We spoke with several colleagues to gather input and have hosted a variety of team meetings, appreciation events, and team building retreats ourselves over the years. In this week’s post, we share some of the key elements that lead to a successful team retreat. Whether you’re planning your first one, or considering giving some new life to a tried and true method, take a look at these tips.
- Parking lot. While all ideas are welcome when you have open sessions, not all ideas merit being discussed at that very moment. Utilize the parking lot to stay on task and on time.
- An agenda. While it sounds obvious, many often leave retreats unscheduled, hoping the venue, or simply being out of the office is enough to produce a high functioning team. An agenda will also help your team know what to expect of the time together. Sharing the agenda ahead of time is also usually best (and of course fun surprises can be held back).
- Transparency in the numbers. Use the retreat as a way to celebrate your work, particularly if your nonprofit or foundation works in an issue area that is particularly difficult. Let the team know where they excelled but also fell short, and what the organization needs to do to remedy or reach goals. Organizations that hide finances from their employees allow for misunderstandings to turn into resentment. Communicate the most important numbers with everyone. This will allow all members of the team, not just front line staff, to serve as ambassadors for your mission.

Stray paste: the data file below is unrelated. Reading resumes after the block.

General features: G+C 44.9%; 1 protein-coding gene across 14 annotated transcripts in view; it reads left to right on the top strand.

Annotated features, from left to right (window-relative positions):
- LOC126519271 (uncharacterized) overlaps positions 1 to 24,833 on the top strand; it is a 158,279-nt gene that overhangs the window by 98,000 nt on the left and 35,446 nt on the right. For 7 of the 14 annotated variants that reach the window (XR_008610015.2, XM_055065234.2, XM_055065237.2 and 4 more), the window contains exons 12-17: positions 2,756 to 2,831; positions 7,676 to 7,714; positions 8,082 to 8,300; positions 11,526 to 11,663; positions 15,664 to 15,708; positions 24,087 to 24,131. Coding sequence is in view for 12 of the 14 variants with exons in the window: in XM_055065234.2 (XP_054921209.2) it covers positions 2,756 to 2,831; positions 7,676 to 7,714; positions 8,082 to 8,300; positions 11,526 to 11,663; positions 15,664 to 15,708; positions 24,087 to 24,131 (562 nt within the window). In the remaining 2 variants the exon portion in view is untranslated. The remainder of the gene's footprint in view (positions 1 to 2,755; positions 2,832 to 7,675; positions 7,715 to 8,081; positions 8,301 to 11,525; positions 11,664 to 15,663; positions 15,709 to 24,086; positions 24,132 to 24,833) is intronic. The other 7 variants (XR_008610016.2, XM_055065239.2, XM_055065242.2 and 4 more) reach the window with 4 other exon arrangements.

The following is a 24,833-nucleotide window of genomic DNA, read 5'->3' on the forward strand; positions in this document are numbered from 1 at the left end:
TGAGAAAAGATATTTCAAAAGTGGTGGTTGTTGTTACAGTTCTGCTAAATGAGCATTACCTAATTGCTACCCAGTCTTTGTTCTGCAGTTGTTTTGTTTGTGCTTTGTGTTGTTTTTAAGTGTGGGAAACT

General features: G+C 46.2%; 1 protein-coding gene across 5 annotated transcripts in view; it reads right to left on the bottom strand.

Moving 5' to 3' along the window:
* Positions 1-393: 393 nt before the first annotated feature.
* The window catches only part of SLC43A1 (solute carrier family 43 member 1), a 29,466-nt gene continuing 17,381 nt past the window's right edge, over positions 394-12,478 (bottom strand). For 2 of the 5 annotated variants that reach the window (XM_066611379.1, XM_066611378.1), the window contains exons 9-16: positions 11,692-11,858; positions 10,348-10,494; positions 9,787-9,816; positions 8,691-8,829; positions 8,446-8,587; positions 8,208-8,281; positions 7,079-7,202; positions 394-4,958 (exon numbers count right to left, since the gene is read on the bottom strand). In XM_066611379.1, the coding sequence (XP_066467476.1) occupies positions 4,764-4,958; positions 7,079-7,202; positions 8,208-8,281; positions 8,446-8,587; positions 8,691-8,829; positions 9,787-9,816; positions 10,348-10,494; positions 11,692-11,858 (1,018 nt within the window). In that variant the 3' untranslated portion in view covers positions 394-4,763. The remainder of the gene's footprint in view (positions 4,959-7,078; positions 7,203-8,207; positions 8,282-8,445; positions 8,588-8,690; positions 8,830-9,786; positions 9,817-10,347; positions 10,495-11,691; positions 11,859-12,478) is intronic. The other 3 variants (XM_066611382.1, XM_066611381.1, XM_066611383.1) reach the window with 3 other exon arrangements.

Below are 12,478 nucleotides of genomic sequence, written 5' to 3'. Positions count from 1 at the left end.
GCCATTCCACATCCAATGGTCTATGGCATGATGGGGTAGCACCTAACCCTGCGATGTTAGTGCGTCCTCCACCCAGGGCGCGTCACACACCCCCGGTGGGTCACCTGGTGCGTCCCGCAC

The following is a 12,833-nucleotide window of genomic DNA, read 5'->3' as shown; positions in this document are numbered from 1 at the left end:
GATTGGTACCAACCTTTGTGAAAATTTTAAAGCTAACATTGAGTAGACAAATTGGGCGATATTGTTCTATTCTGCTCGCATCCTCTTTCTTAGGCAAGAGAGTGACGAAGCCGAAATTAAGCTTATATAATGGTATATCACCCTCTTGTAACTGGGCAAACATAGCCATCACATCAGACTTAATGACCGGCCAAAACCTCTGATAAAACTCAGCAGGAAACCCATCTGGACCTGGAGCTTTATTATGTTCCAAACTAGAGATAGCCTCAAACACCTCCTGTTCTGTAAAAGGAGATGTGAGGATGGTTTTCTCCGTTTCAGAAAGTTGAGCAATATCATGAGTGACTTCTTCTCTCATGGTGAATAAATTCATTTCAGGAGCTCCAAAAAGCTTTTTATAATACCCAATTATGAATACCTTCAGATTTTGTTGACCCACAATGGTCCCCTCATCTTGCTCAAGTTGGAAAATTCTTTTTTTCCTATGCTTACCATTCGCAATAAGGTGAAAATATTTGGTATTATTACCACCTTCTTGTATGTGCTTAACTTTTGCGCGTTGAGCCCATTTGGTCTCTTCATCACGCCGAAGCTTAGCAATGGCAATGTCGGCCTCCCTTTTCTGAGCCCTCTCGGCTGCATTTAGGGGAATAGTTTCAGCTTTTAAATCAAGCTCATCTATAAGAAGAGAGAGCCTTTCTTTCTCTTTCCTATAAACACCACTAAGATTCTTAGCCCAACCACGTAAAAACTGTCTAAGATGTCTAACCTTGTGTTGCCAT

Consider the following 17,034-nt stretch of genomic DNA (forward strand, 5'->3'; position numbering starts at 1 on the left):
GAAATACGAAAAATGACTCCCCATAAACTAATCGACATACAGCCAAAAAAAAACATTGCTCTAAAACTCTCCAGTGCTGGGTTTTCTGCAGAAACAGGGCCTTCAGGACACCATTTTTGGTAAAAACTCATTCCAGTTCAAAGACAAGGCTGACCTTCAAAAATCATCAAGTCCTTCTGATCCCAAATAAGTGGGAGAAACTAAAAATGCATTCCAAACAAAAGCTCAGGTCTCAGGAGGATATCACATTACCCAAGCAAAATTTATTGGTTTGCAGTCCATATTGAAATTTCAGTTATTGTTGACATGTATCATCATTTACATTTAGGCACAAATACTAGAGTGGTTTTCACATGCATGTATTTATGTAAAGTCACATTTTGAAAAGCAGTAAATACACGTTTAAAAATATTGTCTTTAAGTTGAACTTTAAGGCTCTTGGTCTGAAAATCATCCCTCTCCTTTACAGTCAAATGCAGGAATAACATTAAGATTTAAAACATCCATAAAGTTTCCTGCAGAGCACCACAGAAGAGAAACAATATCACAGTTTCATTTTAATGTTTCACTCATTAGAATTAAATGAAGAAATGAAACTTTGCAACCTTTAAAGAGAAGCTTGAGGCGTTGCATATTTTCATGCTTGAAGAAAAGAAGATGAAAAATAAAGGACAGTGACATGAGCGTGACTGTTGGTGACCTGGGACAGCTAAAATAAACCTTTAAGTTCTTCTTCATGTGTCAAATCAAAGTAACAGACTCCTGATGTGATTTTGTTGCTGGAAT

- But highlight people. Reinvigorate your team with reminders that they are helping people. Try to incorporate a service recipient in the retreat, if appropriate. Tell a story that highlights not only the amazing work your team does, but also the amazing people on your team.
- Free time and/or social time. Some don’t socialize with coworkers. Others can’t imagine working somewhere without close collegial friends. Depending on what your organization’s norm is, consider building out time for ‘hallway conversations’, silliness and levity, and potentially bonding across departments to break silos. In any culture, getting to know your colleagues beyond typical work related discussions is helpful.
- Recognize and appreciate the team. Think of ways to thank your team for all of their hard work and dedication to your organization’s mission and work. Treat everyone to special experiences.
- Possibly family time. Depending on the culture of your organization, it might make sense to include your team’s family in all/part of the retreat. When deciding this, consider if the work often takes your employees away from their families and if they might appreciate your organization recognizing that and providing a venue to share that experience. Similarly, consider how often family members might be helping behind the scenes: stuffing envelopes, loading cars for an event, etc…
- One and not done. Don’t let this be an annual event and forget about it. Successful retreats carry themes and takeaways with them throughout the year. They build on each other and are both responsive to the previous year and set the tone for the coming year. Consider hosting quarterly mini retreats to carry on the learning, bonding, and overall organizational trajectory.
What have you seen or done that has worked really well? We’re eager to hear from both the attendees and those that plan retreats on their perspectives about what makes an amazing retreat. Email us or share your thoughts on twitter.
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